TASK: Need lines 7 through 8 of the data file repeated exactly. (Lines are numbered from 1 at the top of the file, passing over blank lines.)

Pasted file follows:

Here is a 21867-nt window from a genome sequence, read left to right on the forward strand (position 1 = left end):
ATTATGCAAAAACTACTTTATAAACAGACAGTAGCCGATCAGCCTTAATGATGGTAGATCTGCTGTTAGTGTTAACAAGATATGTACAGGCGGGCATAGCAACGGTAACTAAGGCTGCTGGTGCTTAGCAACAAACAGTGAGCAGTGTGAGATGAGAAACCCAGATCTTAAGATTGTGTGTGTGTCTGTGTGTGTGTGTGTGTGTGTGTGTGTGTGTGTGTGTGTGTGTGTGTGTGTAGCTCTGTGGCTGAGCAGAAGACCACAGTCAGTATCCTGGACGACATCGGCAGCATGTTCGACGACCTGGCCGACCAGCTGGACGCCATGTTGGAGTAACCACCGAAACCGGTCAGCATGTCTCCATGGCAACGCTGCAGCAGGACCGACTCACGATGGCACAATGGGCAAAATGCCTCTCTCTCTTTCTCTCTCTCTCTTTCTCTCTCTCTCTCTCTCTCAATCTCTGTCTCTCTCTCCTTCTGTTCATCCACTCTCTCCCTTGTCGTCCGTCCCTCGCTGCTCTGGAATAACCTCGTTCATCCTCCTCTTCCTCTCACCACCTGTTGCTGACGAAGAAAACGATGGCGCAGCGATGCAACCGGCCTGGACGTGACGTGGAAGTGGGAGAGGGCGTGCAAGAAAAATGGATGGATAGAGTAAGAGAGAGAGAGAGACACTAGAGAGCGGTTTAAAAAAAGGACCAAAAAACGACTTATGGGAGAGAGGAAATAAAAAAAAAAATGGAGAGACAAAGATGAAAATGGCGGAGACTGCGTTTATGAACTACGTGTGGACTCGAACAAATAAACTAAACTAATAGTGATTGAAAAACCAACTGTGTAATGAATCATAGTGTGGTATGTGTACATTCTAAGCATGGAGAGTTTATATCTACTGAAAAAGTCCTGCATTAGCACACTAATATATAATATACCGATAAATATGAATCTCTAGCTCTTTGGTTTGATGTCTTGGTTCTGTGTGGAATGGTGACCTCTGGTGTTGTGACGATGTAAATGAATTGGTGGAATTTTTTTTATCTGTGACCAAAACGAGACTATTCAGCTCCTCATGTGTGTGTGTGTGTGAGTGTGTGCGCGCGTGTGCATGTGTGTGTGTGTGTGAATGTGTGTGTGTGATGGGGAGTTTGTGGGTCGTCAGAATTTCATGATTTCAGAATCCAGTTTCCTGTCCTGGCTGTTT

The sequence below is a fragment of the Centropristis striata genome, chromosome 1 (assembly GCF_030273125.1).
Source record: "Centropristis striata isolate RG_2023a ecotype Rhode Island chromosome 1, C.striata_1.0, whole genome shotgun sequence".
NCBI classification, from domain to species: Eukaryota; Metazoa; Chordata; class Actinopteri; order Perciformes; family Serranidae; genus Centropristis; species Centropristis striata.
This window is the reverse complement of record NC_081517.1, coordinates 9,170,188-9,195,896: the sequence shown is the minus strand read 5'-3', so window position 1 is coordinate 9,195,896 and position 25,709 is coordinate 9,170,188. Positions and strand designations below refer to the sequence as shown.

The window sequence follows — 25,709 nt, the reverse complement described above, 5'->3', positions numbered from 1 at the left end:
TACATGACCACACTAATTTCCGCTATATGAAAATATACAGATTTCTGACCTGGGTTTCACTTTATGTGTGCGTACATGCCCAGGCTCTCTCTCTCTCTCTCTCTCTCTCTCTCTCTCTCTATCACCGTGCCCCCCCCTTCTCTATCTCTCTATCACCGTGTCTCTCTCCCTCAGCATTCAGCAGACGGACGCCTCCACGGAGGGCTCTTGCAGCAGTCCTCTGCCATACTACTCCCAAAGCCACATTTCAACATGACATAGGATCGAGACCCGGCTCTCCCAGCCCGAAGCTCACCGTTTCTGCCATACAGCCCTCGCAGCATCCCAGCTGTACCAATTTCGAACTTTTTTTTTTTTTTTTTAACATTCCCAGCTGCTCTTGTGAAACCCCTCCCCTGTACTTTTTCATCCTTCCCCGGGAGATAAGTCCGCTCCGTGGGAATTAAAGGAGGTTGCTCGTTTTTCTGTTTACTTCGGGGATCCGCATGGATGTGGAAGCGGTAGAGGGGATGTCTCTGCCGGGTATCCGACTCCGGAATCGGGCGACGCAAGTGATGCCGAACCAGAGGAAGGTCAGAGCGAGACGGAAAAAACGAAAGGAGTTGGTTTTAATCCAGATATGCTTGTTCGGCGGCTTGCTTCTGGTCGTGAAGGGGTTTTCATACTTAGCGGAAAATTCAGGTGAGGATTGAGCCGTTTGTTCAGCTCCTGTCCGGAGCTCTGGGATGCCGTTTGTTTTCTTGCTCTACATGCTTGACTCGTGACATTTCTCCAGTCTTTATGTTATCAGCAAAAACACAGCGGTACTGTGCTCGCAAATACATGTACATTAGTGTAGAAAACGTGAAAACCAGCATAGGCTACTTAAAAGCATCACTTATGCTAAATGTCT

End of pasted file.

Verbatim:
The window sequence follows — 25,709 nt, the reverse complement described above, 5'->3', positions numbered from 1 at the left end:
TACATGACCACACTAATTTCCGCTATATGAAAATATACAGATTTCTGACCTGGGTTTCACTTTATGTGTGCGTACATGCCCAGGCTCTCTCTCTCTCTCTCTCTCTCTCTCTCTCTCTCTATCACCGTGCCCCCCCCTTCTCTATCTCTCTATCACCGTGTCTCTCTCCCTCAGCATTCAGCAGACGGACGCCTCCACGGAGGGCTCTTGCAGCAGTCCTCTGCCATACTACTCCCAAAGCCACATTTCAACATGACATAGGATCGAGACCCGGCTCTCCCAGCCCGAAGCTCACCGTTTCTGCCATACAGCCCTCGCAGCATCCCAGCTGTACCAATTTCGAACTTTTTTTTTTTTTTTTTAACATTCCCAGCTGCTCTTGTGAAACCCCTCCCCTGTACTTTTTCATCCTTCCCCGGGAGATAAGTCCGCTCCGTGGGAATTAAAGGAGGTTGCTCGTTTTTCTGTTTACTTCGGGGATCCGCATGGATGTGGAAGCGGTAGAGGGGATGTCTCTGCCGGGTATCCGACTCCGGAATCGGGCGACGCAAGTGATGCCGAACCAGAGGAAGGTCAGAGCGAGACGGAAAAAACGAAAGGAGTTGGTTTTAATCCAGATATGCTTGTTCGGCGGCTTGCTTCTGGTCGTGAAGGGGTTTTCATACTTAGCGGAAAATTCAGGTGAGGATTGAGCCGTTTGTTCAGCTCCTGTCCGGAGCTCTGGGATGCCGTTTGTTTTCTTGCTCTACATGCTTGACTCGTGACATTTCTCCAGTCTTTATGTTATCAGCAAAAACACAGCGGTACTGTGCTCGCAAATACATGTACATTAGTGTAGAAAACGTGAAAACCAGCATAGGCTACTTAAAAGCATCACTTATGCTAAATGTCT